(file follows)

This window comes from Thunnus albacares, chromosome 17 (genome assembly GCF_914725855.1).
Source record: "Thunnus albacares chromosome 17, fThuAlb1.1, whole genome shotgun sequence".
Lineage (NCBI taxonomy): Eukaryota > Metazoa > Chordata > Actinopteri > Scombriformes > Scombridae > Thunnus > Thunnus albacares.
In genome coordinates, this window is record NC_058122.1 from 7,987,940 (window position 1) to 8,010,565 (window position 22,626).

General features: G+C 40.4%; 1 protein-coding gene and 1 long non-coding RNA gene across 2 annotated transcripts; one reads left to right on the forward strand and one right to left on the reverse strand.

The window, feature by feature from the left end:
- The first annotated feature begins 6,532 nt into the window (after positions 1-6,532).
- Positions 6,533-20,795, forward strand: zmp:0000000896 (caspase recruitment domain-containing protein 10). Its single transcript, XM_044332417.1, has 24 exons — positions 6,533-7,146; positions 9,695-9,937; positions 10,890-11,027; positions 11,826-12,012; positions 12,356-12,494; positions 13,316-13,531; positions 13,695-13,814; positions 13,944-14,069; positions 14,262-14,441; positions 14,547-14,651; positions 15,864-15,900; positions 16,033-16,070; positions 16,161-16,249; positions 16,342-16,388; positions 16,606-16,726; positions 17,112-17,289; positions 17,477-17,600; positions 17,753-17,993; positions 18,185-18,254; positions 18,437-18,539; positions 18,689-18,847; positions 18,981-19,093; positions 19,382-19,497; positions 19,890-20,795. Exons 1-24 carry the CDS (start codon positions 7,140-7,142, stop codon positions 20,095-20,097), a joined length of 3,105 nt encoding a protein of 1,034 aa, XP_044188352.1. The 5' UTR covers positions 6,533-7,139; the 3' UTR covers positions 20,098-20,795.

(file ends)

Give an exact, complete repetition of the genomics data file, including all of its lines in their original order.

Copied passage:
This window comes from Thunnus albacares, chromosome 17 (genome assembly GCF_914725855.1).
Source record: "Thunnus albacares chromosome 17, fThuAlb1.1, whole genome shotgun sequence".
Lineage (NCBI taxonomy): Eukaryota > Metazoa > Chordata > Actinopteri > Scombriformes > Scombridae > Thunnus > Thunnus albacares.
In genome coordinates, this window is record NC_058122.1 from 7,987,940 (window position 1) to 8,010,565 (window position 22,626).

General features: G+C 40.4%; 1 protein-coding gene and 1 long non-coding RNA gene across 2 annotated transcripts; one reads left to right on the forward strand and one right to left on the reverse strand.

The window, feature by feature from the left end:
- The first annotated feature begins 6,532 nt into the window (after positions 1-6,532).
- Positions 6,533-20,795, forward strand: zmp:0000000896 (caspase recruitment domain-containing protein 10). Its single transcript, XM_044332417.1, has 24 exons — positions 6,533-7,146; positions 9,695-9,937; positions 10,890-11,027; positions 11,826-12,012; positions 12,356-12,494; positions 13,316-13,531; positions 13,695-13,814; positions 13,944-14,069; positions 14,262-14,441; positions 14,547-14,651; positions 15,864-15,900; positions 16,033-16,070; positions 16,161-16,249; positions 16,342-16,388; positions 16,606-16,726; positions 17,112-17,289; positions 17,477-17,600; positions 17,753-17,993; positions 18,185-18,254; positions 18,437-18,539; positions 18,689-18,847; positions 18,981-19,093; positions 19,382-19,497; positions 19,890-20,795. Exons 1-24 carry the CDS (start codon positions 7,140-7,142, stop codon positions 20,095-20,097), a joined length of 3,105 nt encoding a protein of 1,034 aa, XP_044188352.1. The 5' UTR covers positions 6,533-7,139; the 3' UTR covers positions 20,098-20,795.